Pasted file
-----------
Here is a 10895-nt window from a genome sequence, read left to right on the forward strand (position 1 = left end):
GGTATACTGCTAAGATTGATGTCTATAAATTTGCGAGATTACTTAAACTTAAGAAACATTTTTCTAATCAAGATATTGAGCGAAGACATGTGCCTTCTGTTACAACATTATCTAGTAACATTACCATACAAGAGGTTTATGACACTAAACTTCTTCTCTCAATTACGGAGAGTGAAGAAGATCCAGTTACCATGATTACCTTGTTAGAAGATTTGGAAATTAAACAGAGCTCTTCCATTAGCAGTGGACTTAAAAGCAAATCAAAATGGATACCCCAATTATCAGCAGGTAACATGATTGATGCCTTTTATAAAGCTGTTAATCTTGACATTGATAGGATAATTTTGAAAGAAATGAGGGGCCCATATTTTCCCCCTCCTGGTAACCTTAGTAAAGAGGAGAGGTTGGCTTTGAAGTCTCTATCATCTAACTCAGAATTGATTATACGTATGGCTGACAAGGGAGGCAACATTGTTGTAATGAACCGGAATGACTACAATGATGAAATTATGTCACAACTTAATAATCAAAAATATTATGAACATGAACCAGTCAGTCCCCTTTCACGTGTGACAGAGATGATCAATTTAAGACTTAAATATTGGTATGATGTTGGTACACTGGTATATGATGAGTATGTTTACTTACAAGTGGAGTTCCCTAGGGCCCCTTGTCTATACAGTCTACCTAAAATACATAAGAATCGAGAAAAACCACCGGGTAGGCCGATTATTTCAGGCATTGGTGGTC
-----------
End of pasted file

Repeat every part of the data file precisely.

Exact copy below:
Here is a 10895-nt window from a genome sequence, read left to right on the forward strand (position 1 = left end):
GGTATACTGCTAAGATTGATGTCTATAAATTTGCGAGATTACTTAAACTTAAGAAACATTTTTCTAATCAAGATATTGAGCGAAGACATGTGCCTTCTGTTACAACATTATCTAGTAACATTACCATACAAGAGGTTTATGACACTAAACTTCTTCTCTCAATTACGGAGAGTGAAGAAGATCCAGTTACCATGATTACCTTGTTAGAAGATTTGGAAATTAAACAGAGCTCTTCCATTAGCAGTGGACTTAAAAGCAAATCAAAATGGATACCCCAATTATCAGCAGGTAACATGATTGATGCCTTTTATAAAGCTGTTAATCTTGACATTGATAGGATAATTTTGAAAGAAATGAGGGGCCCATATTTTCCCCCTCCTGGTAACCTTAGTAAAGAGGAGAGGTTGGCTTTGAAGTCTCTATCATCTAACTCAGAATTGATTATACGTATGGCTGACAAGGGAGGCAACATTGTTGTAATGAACCGGAATGACTACAATGATGAAATTATGTCACAACTTAATAATCAAAAATATTATGAACATGAACCAGTCAGTCCCCTTTCACGTGTGACAGAGATGATCAATTTAAGACTTAAATATTGGTATGATGTTGGTACACTGGTATATGATGAGTATGTTTACTTACAAGTGGAGTTCCCTAGGGCCCCTTGTCTATACAGTCTACCTAAAATACATAAGAATCGAGAAAAACCACCGGGTAGGCCGATTATTTCAGGCATTGGTGGTC